Is Dental Insurance Tax Deductible?

Updated · Jul 15, 2022

Dental insurance may not be the first thing that comes to mind when it comes to tax deductions, but your premiums probably qualify.

There are just certain conditions that need to be met.

So, read on to find out whether you are eligible for a deduction.

Is Dental Insurance Tax Deductible?

Dental and medical insurance premiums are tax-deductible on Form 1040 Schedule A.

That said, you can deduct only the portion of your expenses that exceed 7.5% of your Adjusted Gross Income (AGI).

The process is easy if you have dental insurance through your employer. Typically, the company deducts your premiums from your earnings, so you don’t have to do anything.

If you’re self-employed, dental insurance premiums are still tax-deductible. Naturally, things are a bit more complicated when you do your own taxes.

Let us walk you through the process to help you out.

First, you need to check whether your coverage is eligible for a tax deduction. That depends on the types of services your policy covers. We discuss that below.

Next, you need to calculate your AGI. Then, see whether your medical and dental expenses exceed the required percentage. If they do, you can calculate the benefit for the exceeding amount.

But first, let’s see the list of dental insurance deductible expenses.

Which Dental Expenses Are Tax-Deductible?

Dental insurance premiums can be deductible from taxes, but only under certain conditions.

The essential dental treatments, like biannual cleanings and dental implants, are tax-deductible. You can also write off the cost of orthodontic work, such as clear aligners or braces.

The IRS considers them essential services, even though they aim to improve your looks, not just your health.

But that's not the case with whitening services, for example. This type of dental work isn’t tax-deductible.

These are purely cosmetic alterations, so you can't deduct your premiums if your policy covers them.

Is Dental Insurance Tax Deductible if You’re Self-Employed?

The self-employed can deduct health insurance premiums as an adjustment to income on Schedule 1 of Form 1040 .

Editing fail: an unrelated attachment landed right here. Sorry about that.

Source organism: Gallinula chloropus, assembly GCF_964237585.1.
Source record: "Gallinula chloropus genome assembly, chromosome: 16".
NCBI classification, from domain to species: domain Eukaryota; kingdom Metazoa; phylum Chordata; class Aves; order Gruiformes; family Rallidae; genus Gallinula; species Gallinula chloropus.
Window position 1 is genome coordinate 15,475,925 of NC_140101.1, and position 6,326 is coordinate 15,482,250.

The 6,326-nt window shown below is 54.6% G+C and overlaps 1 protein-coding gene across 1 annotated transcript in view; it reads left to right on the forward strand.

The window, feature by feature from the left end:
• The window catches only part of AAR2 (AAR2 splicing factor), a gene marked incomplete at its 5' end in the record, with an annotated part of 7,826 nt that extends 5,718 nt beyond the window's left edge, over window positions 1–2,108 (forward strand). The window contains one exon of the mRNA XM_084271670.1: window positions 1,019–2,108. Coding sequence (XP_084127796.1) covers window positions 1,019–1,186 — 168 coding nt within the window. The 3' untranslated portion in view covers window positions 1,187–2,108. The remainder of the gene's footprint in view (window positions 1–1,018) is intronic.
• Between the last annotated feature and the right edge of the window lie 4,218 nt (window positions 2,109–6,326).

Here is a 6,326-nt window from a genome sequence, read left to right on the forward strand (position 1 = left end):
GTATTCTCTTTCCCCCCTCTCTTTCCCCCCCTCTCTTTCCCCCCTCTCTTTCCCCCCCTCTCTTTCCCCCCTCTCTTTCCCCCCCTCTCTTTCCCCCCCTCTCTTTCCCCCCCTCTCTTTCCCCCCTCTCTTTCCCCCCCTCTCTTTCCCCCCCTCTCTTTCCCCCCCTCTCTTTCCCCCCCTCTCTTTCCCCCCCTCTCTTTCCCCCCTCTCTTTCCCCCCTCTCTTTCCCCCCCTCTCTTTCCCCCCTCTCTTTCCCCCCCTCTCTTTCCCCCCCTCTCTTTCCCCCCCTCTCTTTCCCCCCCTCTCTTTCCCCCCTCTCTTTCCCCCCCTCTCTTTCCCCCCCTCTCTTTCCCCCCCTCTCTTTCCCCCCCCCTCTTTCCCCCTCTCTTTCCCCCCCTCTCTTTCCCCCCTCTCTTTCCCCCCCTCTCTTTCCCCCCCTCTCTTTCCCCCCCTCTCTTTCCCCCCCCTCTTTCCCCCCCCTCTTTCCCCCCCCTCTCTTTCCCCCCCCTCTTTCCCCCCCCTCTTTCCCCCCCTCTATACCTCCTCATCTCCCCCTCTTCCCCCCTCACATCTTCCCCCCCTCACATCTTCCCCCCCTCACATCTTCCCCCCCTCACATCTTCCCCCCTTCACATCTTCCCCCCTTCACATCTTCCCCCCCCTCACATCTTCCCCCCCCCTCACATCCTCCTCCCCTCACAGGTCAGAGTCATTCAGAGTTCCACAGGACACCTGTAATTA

The self-employed health insurance deduction also applies to long-term care and dental work for themselves and their dependents.

So, dental insurance premiums are tax-deductible under the conditions described above.


Eligible medical expenses are tax-deductible if paid for with funds from an HSA or an FSA. Rather, contributions to these accounts are made pre-tax.

Then, you can use the funds in the accounts to reimburse qualified expenses. Typically, these include a list of dental services.

If you’ve already used your HSA or FSA to cover them, you can’t take advantage of tax deductions on your dental insurance premiums.

The IRS does not allow a tax break for the same expenses twice.

Wrap Up

Dental insurance premiums can be deductible from taxes, but only under certain conditions. It depends on various factors, including:

  • The types of services your policy covers
  • The amount you've spent on dental care
  • Your employment status
  • The account you're using to cover the expenses

Read our detailed guide and see if your dental insurance is tax-deductible.

Aleksandra Yosifova
Aleksandra Yosifova

With an eye for research, Aleksandra is determined to always get to the bottom of things. If there’s a glitch in the system, she’ll find it and make sure you know about it.